Can the spirit of V Festival Rize from the ashes?

Can the spirit of V Festival Rize from the ashes?

The line-up for the first Rize Festival can be summed up in a Radiohead lyric: no alarms and no surprises.

Topped by headliners Liam Gallagher and Stereophonics, it’s a bill that harks back to the glory days of the Chelmsford site’s previous tenant, V Festival, when indie music ruled the world (or at least the UK). Set for August 17-18, Rize offers a cheaper ticket price than its predecessor - £59.50 for a day ticket and £160 for weekend camping (compared to £89 and £189, respectively, for V’s swansong). 

Festival Republic, which ran V in partnership with SJM, Metropolis and MCD, said the event would continue at both sites under a different guise following Virgin’s withdrawal as headline sponsor. However, claims that its Staffordshire leg would not take place this year - first reported by Music Week last September - have proved accurate. Plans to expand from two to three days have also failed to materialise.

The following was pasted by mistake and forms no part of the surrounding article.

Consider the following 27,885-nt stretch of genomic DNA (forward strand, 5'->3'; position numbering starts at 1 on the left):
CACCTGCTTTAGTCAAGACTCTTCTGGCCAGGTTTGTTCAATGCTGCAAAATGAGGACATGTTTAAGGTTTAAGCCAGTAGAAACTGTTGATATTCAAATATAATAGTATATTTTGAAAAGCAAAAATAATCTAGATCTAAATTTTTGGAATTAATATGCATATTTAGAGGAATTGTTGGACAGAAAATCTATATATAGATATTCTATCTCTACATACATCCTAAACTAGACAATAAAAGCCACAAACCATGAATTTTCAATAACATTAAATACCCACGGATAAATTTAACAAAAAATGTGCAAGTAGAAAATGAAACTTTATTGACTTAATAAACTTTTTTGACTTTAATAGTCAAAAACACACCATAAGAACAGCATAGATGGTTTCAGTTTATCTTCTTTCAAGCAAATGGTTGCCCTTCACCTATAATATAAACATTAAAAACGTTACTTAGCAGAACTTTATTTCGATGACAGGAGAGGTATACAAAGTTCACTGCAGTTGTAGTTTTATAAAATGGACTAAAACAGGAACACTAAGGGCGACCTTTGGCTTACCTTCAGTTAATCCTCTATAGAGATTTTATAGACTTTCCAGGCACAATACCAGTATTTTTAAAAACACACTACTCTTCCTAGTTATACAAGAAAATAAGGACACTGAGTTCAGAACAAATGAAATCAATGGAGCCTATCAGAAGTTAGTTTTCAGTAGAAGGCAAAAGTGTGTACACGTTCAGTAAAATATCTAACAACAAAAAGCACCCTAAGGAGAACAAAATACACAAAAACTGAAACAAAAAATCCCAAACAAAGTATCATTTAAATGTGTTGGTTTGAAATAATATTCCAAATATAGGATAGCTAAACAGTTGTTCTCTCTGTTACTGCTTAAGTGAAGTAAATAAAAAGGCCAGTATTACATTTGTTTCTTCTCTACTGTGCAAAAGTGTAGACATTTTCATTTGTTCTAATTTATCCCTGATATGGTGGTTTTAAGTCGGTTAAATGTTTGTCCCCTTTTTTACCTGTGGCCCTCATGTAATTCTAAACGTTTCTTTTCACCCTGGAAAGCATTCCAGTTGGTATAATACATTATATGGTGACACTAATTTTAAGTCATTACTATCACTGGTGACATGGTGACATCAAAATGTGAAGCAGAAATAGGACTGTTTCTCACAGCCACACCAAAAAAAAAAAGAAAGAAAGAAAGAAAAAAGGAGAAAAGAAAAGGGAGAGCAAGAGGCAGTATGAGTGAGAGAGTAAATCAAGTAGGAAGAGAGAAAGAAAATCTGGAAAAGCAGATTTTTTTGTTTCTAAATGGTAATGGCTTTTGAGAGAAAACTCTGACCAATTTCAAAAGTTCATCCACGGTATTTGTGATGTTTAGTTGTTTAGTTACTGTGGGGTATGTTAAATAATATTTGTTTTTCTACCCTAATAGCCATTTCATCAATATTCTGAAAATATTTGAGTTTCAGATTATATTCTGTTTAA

Nevertheless, 2018 promises to be the most intriguing year for the UK's major festivals in some time. The absence of Glastonbury is something of a red herring; the biggest festival of them all effectively exists in a vacuum. The real difference maker is AEG Presents’ new baby, All Points East. Not only has the promoting giant’s takeover of Victoria Park caused Citadel, Lovebox and Field Day to find new homes, it has upped the stakes in the battle for exclusive deals with top talent, leaving many of its rivals thin on the ground. 

What All Points East provides is an exquisitely crafted bill aimed at a specific type of music fan. Elsewhere, the emergence of successful multi-genre events, such as Manchester's Parklife (also starring the younger Gallagher, incidentally) also point to a new way forward, while boutique events up and down the land are brimming with unique selling points.

In comparison, Rize feels unimaginative - an exercise in the tried and tested, rather than an exciting new dawn.

At the heart of V’s downfall (and lest we forget, it was enormously successful for its first 15 years) was a failure to move with the times. Its successor must be careful not to make the same mistake.

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